New times and new leadership
'We need to rethink leadership. Instead of isolating leadership to the manager, to the individual, we need to unleash and distribute leadership throughout the organisation. Anyone with good ideas and the initiative to implement their ideas can be a leader."
Sweden's municipalities, county councils and regions are facing major challenges. Stimulating tasks that require new leadership.
The challenges faced by our welfare providers can be categorised into three areas:
- Societal development and democracy - working with other actors to achieve societal and democratic development.
- Efficient and digitised welfare and services - creating efficient welfare/services that are both cost-effective and create quality for the inhabitants.
- Skills provision - being an attractive employer and being able to recruit, retain and develop the skills required today and in the future.
Faced with the fantastic opportunity to lead societal development into the future, the public sector is faced with the conditions for something completely different. For decades, the focus of management and governance has been on increasing control and formal management of organisations. Professionals and employees have felt increasingly constrained by demands for reporting, administration and follow-up of objectives that have no legitimacy in the organisation.
"For decades, the focus of management and governance has been on increasing control and formal management of organisations. Professionals and employees have felt increasingly constrained by the demands for reporting, administration and follow-up of goals that have no legitimacy in the organisation."
Regulation and governance of tax-financed activities is a necessity to ensure that democratic values benefit citizens as intended by politicians, but it has gone too far and has damaged trust between politicians and civil servants, between managers and employees, between citizens and public institutions.
What does it matter? That trust is declining? It is the ore, the forest and hard work that built the country. No, it is the high level of trust between people that has built our prosperity, forests are found in many parts of the world, even in poor countries. In Robert Putnam's 1993 modern classic The Working Democracy, the differences in democratic development and prosperity between northern and southern Italy are explained by different levels of trust between people in the north and south.
Political science and economics research refers to high-trust societies. High-trust societies are more cooperative and have lower transaction costs because they rely less on coercive measures. If we transfer this reasoning to our organisations and workplaces, we could assume that high-trust workplaces are more cooperative and have lower control costs because they are less dependent on formal governance.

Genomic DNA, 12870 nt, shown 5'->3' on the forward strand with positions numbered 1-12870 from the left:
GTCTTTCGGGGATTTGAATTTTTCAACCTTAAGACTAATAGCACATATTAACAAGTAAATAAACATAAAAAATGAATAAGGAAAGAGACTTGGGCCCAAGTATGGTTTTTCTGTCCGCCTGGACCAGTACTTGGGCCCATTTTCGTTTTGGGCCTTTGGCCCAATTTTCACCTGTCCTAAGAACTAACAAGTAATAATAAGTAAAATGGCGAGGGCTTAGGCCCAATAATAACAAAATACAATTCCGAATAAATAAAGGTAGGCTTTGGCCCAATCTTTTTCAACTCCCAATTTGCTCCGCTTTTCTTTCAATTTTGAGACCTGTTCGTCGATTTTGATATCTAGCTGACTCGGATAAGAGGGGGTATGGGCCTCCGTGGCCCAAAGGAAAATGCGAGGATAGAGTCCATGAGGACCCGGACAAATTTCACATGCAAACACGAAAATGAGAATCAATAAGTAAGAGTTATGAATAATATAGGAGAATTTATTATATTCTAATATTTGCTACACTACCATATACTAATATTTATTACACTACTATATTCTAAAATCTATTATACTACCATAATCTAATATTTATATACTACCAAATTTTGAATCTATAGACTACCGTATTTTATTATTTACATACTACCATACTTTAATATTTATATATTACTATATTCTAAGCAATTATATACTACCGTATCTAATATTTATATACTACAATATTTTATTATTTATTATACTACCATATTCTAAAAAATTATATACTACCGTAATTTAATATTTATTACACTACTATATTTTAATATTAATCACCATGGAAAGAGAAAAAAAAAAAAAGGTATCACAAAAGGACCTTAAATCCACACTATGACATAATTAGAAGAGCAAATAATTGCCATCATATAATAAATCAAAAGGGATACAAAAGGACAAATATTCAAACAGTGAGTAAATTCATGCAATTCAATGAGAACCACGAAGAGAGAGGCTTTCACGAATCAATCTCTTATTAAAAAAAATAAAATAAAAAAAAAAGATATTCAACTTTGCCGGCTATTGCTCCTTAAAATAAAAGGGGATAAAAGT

When the passivating effect of increased control and micromanagement on employees has become apparent in the Swedish public sector, the solution has often been leadership. 'As long as we strengthen the managers' ability to lead, they will bring their employees along. They have had to attend courses in developmental leadership, coaching leadership, situational leadership and strategic leadership, only to return to their organisations with sky-high expectations on their shoulders.
With leadership as the solution, managers have been given an unreasonable amount of importance in the organisation's ability to deliver results. Managers are supposed to be the heroes who turn the ship around and get the wind in their sails. When the demands and expectations on managers increase, for example after they have been on an expensive course for five days, they struggle to live up to the role they have helped to create. They withdraw, only socialise with managers, and don't make friends with their colleagues. They can't bear to let in stories about what it's like to be an employee because they are not comfortable with the role they have to play, the hero role, the one who has to fix everything. Therefore, new, more democratic images of leadership are needed. Images of leadership that give life and vigour to the social development that the public sector should lead.
We need to rethink leadership. Instead of isolating leadership to the manager, to the individual, we need to unleash and distribute leadership in the organisation. Anyone with good ideas and the initiative to implement their ideas can be a leader. We in the "leadership industry" talk a lot about the potential of employee engagement but unfortunately remain very focused on the manager as a superior. McKinsey's research shows that a manager who sits on top of a network is not part of it, and thus not as effective as the manager who participates in the network on equal terms.
Henry Mintzberg has long emphasised the need for more democratic and distributed leadership. A leadership where the manager is important by caring more than remedying, uniting more than controlling. An effective leadership based on co-operation and trust in the good will of people.
Finally, a change of line from Bertold Brecht.
"Unfortunate is the country that has no heroes"
"No, unhappy is the country that needs heroes"